Wednesday 13 December 2017

Opera: The man who inspired the bard's sonnets

William Shakespeare
William Shakespeare

Colin Murphy

Camille O'Sullivan takes classic songs and transforms them into narratives of love and grief. And now she has taken a classic narrative of love and grief and transformed it into song. The result is magical.

O'Sullivan's sung version of Shakespeare's The Rape of Lucrece, at the Dublin Theatre Festival, was one of my theatrical highlights of last year. It comes to the Cork Opera House from Thursday to Saturday (corkoperahouse.ie).

Produced by the Royal Shakespeare Company, it is the result of a collaboration with British director Elizabeth Freestone and pianist and composer Feargal Murray. The poem tells the story of Lucrece, wife of a Roman soldier, who is raped by Tarquin, the son of the king. It takes the voices first of Tarquin, as he contemplates the rape, then of Lucrece, as she considers suicide, and then of her father, and O'Sullivan embodies these characters as she sings.

Behind the poem, too, is a story of love – and, perhaps, of grief. At the age of 28, William Shakespeare, a rising star of the stage, suddenly found himself without vocation or salary. Plague had struck London. The theatres were closed down.

He had a wife and children to support and ambition to whet. And so, it appears, he turned to poetry, in pursuit of patronage.

He had already started work on his sonnets, possibly in response to a commission from the family of the 19-year-old Earl of Southampton, Henry Wriothesley. Southampton, rich and powerful, was defying expectations to marry, and his family was worried.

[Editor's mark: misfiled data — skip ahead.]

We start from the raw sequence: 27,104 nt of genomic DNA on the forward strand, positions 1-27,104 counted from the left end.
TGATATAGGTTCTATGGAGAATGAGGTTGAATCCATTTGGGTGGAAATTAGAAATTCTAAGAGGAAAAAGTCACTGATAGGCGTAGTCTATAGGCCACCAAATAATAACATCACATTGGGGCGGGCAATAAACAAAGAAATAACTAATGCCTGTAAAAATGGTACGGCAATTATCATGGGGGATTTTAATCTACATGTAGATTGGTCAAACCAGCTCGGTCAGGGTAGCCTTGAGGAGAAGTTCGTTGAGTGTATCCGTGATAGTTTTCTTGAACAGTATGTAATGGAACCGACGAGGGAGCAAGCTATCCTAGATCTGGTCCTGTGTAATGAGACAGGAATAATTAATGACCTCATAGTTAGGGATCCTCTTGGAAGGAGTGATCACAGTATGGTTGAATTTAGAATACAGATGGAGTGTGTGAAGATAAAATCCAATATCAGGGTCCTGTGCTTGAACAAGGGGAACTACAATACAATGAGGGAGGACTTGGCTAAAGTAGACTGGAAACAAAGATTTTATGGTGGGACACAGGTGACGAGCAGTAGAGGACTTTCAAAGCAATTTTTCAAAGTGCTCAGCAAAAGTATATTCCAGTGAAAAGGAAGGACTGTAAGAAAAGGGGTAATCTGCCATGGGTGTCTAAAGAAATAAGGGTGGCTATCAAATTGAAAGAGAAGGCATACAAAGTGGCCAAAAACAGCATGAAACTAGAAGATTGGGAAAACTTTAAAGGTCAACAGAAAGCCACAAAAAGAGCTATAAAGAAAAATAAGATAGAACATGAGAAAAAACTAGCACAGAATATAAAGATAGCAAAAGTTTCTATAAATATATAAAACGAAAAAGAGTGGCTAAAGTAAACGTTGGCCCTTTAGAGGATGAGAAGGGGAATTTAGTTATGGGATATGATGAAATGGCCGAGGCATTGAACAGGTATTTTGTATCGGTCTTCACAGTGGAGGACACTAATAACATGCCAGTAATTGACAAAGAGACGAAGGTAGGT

Having failed to persuade him with financial threats, they turned to a more subtle, psychological approach: Southampton was a lover of theatre and literature, and so they commissioned a writer to attempt to influence him through poetry. The result was a poem called Narcissus, about a young man who falls in love with his reflection in the water and then drowns.

That first attempted warning failed. Enter Shakespeare. The first 17 of his sonnets are addressed to an unnamed "fair youth" who is in love with himself; they advise him to marry, so that he can ensure his looks and talent are perpetuated through his progeny.

We don't know for sure that those poems were the result of a commission, or that they were intended for Southampton (Like much in Shakespeare's life, this story is plausible conjecture rather than hard fact – I have relied on the thorough account in Stephen Greenblatt's biography of Shakespeare). But we do know that Shakespeare dedicated his first narrative poem, Venus and Adonis, to the young Southampton, in 1592 – the year of the plague – and that this was probably a bid for patronage.

Venus and Adonis is another story of self-love gone wrong: Adonis rejects the advances of Venus, and is duly killed by a boar. The dedication included a promise to follow up with "some graver labour". True to his word, a year later Shakespeare dedicated the more sombre The Rape of Lucrece to Southampton.

By then, however, his relationship with the young earl had developed: in place of the blandly sycophantic dedication of a year earlier, he wrote: "The love I dedicate to your lordship is without end."

What had happened in the meantime? A clue comes from the sonnets. The poet starts by advising the "fair youth" to marry, but soon falls in love, himself, with the youth, who becomes "the master mistress of my passion."

The best-known, "Shall I compare thee to a summer's day" (sonnet 18), is written for this fair youth, rather than, as commonly assumed, a fair lady.

Some claim the love is platonic, but the intensity and eroticism of the poems suggest it is not (Greenblatt notes that Elizabethan culture acknowledged and even celebrated homosexual love – though such love could only ever be transient).

Whether or not Southampton was seduced by Shakespeare, he eventually took the advice he had been originally offered: he married and had children. Meanwhile, the plague had lifted. Shakespeare went back to his preferred literary form: the stage.

Did he grieve for the lost love of the young earl, and for the impossibility of spending a life with him? We will never know.

COLINMURPHY@INDEPENDENT.IE

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